DO YOU THINK A COLLECTOR FEELS MORE REASSURED WHEN HE BUYS AT AUCTIONS THAN FROM A DEALER? What I hear from our clients is quite the opposite. We have – just like many other galleries as well – our own personal approach and a certain type of objects we favor. This allows us to work very closely and over a long time with collectors with whom we share those aesthetic visions. DO YOU THINK THAT AUCTION HOUSES ARE A THREAT FOR DEALERS, WHO WILL FIND MORE AND MORE DIFFICULT TO MAKE A LIVING? No not at all, both dealers and auction houses have quite different roles that complement each other very well. DO YOU THINK THAT THIS MARKET IS GOING TO BE MORE AND MORE STRUCTURED THANKS TO ALL THE NEW DOCUMENTATION COMING OUT AND ITS WIDER DIFFUSION? I think that especially the new monographs that came out recently like the Vision d’Afrique series by 5 Continents or the Luluwa book of Costa Petridis are a great way to give a focus on a certain area and thereby are a meaningful contribution to define the corpus. This will definitely benefit the market. WHAT ARE FOR YOU THE TWO OR THREE GREATEST EXHIBITIONS AND WHICH BOOKS DO YOU CHECK MOST OFTEN? One of the most important publications for me is William Rubin’s “Primitivism” in 20th century art of 1984, which assembled a fantastic selection of both African and Oceanic art and was an important step for the equality of European and African art. Another important exhibition was Elsy Leuzingers Die Kunst von Schwarz Afrika of 1970, which did a lot for the perception of the art of Africa in Switzerland as it showed objects of highest quality in the Kunsthaus in Zürich and thus inspired a whole generation of Swiss collectors. Another very careful publication that I enjoy much is Rene Rasmussen Art Nègre of 1951, which not only has an important introduction, but also shows 32 chefs-d’oeuvre of African art. DO YOU THINK THAT SOMETIMES THERE ARE OBJECTS THAT ARE SPECIAL TO YOU AND THAT THERE IS A SORT OF MAGIC IN THE WAY THEY COME YOUR WAY? For me it is a necessity to have a close relationship with the objects we acquire. This connection to an object is what makes my profession so gratifying. WHAT IS YOUR DREAM OBJECT, THE PIECE THAT SHOULD NOT BE MISSING IN YOUR IMAGINARY MUSEUM? There are truly many fantastic African and Oceanic works of art, which is exactly why this field is so interesting. So rather than limit myself on one important object for my imaginary museum, I am anticipating the objects I will discover.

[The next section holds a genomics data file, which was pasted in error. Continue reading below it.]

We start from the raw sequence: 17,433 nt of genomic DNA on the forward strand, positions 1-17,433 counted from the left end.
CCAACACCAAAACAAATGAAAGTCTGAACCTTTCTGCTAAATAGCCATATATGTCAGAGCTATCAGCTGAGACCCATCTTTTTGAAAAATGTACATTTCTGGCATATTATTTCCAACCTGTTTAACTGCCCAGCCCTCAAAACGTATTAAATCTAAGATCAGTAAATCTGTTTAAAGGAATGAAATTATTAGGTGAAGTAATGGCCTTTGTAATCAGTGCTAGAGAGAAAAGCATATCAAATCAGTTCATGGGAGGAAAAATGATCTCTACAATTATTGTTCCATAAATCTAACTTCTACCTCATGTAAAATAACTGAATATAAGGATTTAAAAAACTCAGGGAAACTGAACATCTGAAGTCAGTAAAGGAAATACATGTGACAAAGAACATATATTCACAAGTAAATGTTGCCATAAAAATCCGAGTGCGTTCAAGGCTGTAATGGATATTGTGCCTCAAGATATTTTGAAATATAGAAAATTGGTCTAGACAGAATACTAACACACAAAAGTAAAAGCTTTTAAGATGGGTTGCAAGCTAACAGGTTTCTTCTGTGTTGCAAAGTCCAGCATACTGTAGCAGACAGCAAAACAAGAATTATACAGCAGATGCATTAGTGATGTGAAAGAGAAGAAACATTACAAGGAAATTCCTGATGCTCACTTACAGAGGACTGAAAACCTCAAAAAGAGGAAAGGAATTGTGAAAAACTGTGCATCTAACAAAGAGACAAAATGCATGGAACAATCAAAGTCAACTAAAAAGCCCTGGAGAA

1. Kota Reliquary from the Bernard and Bertrand Bottet collection, sold to a private Swiss collection 2. Baule Simian figure from the Kofler-Erni collection 3. Fang Figure from the collection of RenĂŠ Rasmussen 4. Mumuye Mask from the RenĂŠ Salanon collection, sold to a private collection 5. Baule Pulley from the collection of Adolphe Stoclet


SALE

TAS is a group of international dealers widely acknowledge for their expertise, which since June 2011 sells tribal art through a website. TAS Membership is by invitation only and reserved exclusively to experts in their field and who participate in major tribal art events and fairs. Pieces are published and changed at the beginning of every month. The objects are presented from different angles with a full description and corresponding dealer’s contact information. In order to guarantee the quality of pieces available on the site, objects are systematically validated by a pool of experts from the best specialized companies in the field. Collectors are therefore encouraged to decide and buy with complete confidence. In addition to this, Tribal Art Society proposes a seven day full money back return scheme should the buyer not feel totally satisfied with his purchase. This website is regularly updated with press articles, interviews and news of each of its members in order to keep amateurs well-informed and further contribute to their understanding and appreciation of tribal art More on: www.tribalartsociety.com